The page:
One of the Royal Parks. Green Park is extensively used for sunbathing and picnic in good weather. One of its features are the Memorial Gates, dedicated to five million people from the Indian Sub-Continent, Africa and the Caribbean who served or lost their lives in the two World Wars. Keep your ears peeled for Royal Artillery Gun Salutes. It’s also a nice walk between The Mall and Green Park tube station and fun to walk round the roads surrounding Clarence House and St James’s Palace.
Post code is approximate.
One of the Royal Parks. You could lose yourself wandering around Greenwich anyway where, in addition to pay-to-visit attractions like the Cutty Sark, there are free places like the Queen’s House and the National Maritime Museum to see. Greenwich Park, once part of the grounds of Greenwich Palace (birthplace of Henry VIII and Elizabeth I), overlooks the Thames and is packed with things of interest. There’s a deer park, orchard – and it is home to the Royal Observatory, Greenwich Mean Time and the Prime Meridian (which you need to pay to visit). Less well known is Elizabeth’s oak, alleged scene of Tudor picnics and what-not, and a Saxon cemetery.
Post code is approximate
Hampstead Heath is a vast park, a slice of ancient countryside, covering 790 acres in north London. It includes woodland and heathland as well as ponds and leisure facilities. Notable features are Parliament Hill, well-known for its views of London and kit-flying, the Hampstead Heath Barrow, or Tumulus, once thought to be the burial place of Queen Boudicca and Kenwood House, an 18th century mansion famous for its art collection and concerts. The heath was once renowned as a lair of highwaymen; today, it is popular with walkers, runners and families.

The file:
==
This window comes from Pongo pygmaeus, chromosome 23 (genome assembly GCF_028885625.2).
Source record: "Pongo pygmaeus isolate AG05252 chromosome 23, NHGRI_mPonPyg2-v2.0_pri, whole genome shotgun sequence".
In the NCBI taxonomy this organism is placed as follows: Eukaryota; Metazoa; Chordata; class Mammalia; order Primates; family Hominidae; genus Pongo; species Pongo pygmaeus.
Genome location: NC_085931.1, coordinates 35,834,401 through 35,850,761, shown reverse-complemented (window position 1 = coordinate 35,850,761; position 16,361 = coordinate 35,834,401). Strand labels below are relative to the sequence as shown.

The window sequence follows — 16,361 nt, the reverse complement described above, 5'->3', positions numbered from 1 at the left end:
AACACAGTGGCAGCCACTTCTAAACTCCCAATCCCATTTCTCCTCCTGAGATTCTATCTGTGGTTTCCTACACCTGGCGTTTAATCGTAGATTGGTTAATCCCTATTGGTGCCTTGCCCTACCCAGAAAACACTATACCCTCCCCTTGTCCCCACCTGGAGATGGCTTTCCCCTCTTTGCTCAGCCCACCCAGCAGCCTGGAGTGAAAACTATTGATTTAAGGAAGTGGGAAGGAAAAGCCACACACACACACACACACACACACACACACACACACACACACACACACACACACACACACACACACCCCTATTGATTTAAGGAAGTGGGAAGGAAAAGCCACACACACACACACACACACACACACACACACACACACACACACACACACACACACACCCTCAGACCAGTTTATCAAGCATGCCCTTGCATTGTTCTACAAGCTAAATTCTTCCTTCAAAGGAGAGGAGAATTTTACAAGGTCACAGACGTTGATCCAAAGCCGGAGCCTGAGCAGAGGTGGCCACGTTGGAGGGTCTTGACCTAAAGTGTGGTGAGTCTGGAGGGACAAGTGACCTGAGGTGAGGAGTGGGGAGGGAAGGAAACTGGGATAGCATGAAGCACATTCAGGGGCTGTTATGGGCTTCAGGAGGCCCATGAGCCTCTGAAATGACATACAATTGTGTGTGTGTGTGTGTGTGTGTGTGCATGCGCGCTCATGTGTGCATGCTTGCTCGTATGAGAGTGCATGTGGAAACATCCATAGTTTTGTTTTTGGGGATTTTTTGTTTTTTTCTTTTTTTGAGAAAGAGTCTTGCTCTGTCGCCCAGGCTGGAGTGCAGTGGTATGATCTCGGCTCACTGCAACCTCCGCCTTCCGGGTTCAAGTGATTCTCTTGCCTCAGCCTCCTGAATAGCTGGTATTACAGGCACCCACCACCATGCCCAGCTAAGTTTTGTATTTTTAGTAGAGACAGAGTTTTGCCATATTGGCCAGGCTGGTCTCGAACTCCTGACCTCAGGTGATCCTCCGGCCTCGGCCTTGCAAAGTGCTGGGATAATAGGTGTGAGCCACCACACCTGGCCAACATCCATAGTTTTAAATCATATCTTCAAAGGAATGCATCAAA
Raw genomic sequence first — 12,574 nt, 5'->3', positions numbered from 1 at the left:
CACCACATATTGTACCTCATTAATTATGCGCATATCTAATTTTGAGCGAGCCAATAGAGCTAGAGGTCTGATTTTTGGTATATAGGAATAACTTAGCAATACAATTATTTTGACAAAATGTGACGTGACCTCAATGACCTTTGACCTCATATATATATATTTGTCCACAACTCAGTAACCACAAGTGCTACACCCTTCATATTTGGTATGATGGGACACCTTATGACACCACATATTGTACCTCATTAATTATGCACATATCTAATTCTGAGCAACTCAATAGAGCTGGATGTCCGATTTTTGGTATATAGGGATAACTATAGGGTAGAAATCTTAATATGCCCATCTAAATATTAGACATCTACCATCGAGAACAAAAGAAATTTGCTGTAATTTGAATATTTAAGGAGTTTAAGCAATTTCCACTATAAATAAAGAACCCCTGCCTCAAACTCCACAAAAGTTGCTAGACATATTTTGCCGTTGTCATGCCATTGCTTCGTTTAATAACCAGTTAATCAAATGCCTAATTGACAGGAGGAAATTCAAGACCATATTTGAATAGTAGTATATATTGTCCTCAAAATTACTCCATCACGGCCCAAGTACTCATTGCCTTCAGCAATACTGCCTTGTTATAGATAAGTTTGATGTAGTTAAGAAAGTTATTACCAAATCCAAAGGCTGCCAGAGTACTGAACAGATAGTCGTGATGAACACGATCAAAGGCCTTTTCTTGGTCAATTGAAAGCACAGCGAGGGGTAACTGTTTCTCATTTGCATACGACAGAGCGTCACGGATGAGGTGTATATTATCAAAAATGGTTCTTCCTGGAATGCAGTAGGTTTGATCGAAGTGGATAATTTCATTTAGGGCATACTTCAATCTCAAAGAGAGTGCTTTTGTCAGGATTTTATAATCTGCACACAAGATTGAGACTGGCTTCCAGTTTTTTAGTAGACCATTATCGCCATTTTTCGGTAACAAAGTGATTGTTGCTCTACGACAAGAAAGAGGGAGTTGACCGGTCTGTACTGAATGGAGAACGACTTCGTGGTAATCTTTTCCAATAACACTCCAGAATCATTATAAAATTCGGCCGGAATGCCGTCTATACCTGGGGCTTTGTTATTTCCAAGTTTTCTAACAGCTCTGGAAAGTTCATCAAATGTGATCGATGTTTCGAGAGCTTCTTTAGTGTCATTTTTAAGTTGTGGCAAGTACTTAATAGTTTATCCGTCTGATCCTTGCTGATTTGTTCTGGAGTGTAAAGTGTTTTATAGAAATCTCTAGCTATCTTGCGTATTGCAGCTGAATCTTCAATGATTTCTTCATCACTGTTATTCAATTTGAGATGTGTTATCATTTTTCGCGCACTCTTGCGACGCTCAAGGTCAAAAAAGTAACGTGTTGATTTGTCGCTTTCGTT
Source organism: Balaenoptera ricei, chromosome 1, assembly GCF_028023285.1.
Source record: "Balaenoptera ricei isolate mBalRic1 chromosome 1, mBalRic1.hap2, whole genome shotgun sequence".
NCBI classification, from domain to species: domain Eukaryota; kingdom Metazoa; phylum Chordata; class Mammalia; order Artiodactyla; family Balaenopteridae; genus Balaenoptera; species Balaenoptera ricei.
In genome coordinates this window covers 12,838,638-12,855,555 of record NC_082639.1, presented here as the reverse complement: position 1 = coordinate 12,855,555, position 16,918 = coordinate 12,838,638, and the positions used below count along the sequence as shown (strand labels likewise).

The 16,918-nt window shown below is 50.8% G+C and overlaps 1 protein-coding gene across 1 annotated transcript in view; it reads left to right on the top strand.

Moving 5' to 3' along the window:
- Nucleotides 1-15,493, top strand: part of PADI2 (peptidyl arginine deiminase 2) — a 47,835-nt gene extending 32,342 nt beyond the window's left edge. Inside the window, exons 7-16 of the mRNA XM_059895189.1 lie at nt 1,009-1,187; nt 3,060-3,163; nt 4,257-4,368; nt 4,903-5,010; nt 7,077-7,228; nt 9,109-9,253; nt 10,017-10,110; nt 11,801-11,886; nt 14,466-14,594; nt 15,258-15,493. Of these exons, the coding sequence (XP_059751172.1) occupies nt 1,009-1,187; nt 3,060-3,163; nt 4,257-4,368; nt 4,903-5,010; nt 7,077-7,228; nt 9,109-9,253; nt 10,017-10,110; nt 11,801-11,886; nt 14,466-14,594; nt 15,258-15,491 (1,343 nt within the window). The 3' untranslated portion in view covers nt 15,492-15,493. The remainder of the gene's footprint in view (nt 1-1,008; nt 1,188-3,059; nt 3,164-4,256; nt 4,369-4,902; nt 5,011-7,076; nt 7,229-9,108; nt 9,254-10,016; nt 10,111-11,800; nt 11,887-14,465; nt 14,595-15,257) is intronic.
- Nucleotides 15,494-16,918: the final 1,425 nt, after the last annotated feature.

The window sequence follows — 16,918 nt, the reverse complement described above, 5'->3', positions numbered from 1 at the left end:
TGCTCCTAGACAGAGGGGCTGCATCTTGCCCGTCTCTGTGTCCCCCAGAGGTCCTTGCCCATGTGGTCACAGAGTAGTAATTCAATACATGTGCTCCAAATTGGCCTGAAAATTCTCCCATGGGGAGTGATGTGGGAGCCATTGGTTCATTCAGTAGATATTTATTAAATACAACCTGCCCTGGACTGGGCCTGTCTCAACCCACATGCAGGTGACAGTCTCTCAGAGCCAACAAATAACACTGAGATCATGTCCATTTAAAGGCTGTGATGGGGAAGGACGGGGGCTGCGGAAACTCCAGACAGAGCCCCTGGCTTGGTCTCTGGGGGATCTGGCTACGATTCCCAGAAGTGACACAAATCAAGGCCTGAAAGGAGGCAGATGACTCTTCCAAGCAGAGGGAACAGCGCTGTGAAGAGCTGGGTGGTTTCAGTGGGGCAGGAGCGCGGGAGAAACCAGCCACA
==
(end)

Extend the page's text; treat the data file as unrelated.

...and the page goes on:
Hampstead Heath is managed by the City of London Corporation. It is accessible from a variety of places - the address given is a guide only. Click on the link to the City of London website and download a useful map.
The Heights of Abraham is a 60 acre country park on top of Masson Hill, Matlock, accessed either by cable car or a steep zig-zag path. The heights are named after a supposed resemblance to the Plains of Abraham, also known as the Heights of Abraham, in Quebec, Canada, where James Wolfe died in battle. The park has been an attraction since Victorian times and includes two show caves, views over the Derwent and its valley, picnic areas, exhibitions, shops, cafes and a play area. A cable car ticket is relatively expensive, but you can understand why - and it includes tours of the show caves.
Note: To visit by cable car, the station is adjacent to Matlock Bath railway station, where there is a pay and display car park operated by the local council. Post code is for this car park - there are others.
The Helix is a large community park between Falkirk and Grangemouth, bisected by the Forth and Clyde Canal, formed from regenerated land and including a lake, wetlands, walking and cycle paths, cafes and a visitor centre. But its most famous feature is the Kelpies, two massive steel sculptures of horses heads, inspired by industrial horse power and mythical creatures. The Kelpies can be seen from the M9, but are best viewed from the park.
This is a growing listings directory – over 950 entries have been listed as of September 2022.